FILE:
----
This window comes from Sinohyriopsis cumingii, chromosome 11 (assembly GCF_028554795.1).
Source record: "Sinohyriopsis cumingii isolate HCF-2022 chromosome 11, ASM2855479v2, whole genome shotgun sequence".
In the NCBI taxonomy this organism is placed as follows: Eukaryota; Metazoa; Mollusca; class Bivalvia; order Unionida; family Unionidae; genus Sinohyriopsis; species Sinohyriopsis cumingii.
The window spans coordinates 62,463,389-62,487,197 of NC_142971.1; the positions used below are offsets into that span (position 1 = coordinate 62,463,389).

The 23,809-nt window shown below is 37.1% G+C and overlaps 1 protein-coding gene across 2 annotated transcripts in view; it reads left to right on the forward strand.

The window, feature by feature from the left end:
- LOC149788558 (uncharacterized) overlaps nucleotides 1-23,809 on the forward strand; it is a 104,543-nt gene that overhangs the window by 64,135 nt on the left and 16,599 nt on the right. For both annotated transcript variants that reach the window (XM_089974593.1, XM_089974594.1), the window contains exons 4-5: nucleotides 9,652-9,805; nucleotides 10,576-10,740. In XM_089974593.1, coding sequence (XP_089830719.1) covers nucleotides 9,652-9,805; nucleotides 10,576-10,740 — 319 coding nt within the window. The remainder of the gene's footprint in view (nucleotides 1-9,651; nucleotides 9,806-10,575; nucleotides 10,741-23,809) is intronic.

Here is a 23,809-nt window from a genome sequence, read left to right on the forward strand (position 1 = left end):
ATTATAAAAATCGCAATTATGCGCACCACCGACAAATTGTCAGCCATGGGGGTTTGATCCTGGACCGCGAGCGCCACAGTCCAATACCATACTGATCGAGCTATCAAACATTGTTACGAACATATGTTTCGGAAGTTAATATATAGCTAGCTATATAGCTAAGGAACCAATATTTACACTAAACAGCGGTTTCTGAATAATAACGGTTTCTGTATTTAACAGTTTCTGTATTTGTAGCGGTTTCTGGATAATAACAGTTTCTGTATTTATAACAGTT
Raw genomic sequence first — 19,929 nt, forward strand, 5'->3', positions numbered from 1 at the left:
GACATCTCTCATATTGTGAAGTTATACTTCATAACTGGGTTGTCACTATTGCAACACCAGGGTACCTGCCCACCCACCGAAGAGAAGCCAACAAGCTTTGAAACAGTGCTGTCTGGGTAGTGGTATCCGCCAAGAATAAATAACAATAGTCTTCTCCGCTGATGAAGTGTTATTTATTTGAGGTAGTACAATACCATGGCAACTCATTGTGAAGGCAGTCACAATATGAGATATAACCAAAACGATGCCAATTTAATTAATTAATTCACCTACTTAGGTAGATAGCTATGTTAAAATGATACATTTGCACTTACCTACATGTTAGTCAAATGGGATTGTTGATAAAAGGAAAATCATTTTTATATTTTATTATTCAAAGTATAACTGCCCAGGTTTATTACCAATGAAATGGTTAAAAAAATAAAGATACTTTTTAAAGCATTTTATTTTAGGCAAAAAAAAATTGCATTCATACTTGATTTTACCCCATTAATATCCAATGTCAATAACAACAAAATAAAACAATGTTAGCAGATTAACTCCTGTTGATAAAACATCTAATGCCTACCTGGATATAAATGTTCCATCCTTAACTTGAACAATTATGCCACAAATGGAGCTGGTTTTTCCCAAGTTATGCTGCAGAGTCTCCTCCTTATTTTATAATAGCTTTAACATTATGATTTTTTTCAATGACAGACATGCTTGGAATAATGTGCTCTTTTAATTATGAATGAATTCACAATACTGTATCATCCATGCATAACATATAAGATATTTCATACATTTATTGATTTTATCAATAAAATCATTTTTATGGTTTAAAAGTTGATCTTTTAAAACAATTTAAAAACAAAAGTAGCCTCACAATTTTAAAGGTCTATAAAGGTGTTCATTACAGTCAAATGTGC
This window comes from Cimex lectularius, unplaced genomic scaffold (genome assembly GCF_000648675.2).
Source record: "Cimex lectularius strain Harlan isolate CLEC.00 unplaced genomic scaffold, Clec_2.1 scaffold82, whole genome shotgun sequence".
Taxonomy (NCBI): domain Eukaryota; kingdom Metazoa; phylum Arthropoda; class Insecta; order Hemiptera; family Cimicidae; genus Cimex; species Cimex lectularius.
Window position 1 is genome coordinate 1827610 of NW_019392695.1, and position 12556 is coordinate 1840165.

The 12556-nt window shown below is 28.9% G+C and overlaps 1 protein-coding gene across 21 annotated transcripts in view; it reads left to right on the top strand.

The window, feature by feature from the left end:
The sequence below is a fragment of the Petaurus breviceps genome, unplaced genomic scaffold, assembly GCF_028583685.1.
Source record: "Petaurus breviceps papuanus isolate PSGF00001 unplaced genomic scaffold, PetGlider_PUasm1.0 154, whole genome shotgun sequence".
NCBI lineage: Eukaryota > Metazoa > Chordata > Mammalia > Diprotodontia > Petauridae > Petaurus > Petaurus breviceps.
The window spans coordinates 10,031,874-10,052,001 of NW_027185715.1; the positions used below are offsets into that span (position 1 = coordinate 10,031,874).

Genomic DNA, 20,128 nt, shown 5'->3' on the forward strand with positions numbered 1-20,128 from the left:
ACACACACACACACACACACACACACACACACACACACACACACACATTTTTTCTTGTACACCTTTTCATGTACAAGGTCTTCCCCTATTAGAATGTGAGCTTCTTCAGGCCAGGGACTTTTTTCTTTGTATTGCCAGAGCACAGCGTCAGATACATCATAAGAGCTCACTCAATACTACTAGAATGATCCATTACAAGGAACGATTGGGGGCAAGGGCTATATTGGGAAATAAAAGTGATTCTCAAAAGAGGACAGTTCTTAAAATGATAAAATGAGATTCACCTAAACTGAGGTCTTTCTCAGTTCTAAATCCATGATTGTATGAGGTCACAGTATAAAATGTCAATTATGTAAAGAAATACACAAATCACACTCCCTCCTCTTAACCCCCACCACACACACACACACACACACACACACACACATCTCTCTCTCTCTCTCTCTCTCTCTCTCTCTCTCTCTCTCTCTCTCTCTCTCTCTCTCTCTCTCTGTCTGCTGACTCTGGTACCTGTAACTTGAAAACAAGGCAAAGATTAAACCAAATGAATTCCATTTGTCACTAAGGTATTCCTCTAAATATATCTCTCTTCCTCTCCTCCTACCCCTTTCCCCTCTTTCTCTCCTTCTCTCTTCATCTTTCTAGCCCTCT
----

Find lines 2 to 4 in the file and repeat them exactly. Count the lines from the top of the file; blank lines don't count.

Source record: "Sinohyriopsis cumingii isolate HCF-2022 chromosome 11, ASM2855479v2, whole genome shotgun sequence".
In the NCBI taxonomy this organism is placed as follows: Eukaryota; Metazoa; Mollusca; class Bivalvia; order Unionida; family Unionidae; genus Sinohyriopsis; species Sinohyriopsis cumingii.
The window spans coordinates 62,463,389-62,487,197 of NC_142971.1; the positions used below are offsets into that span (position 1 = coordinate 62,463,389).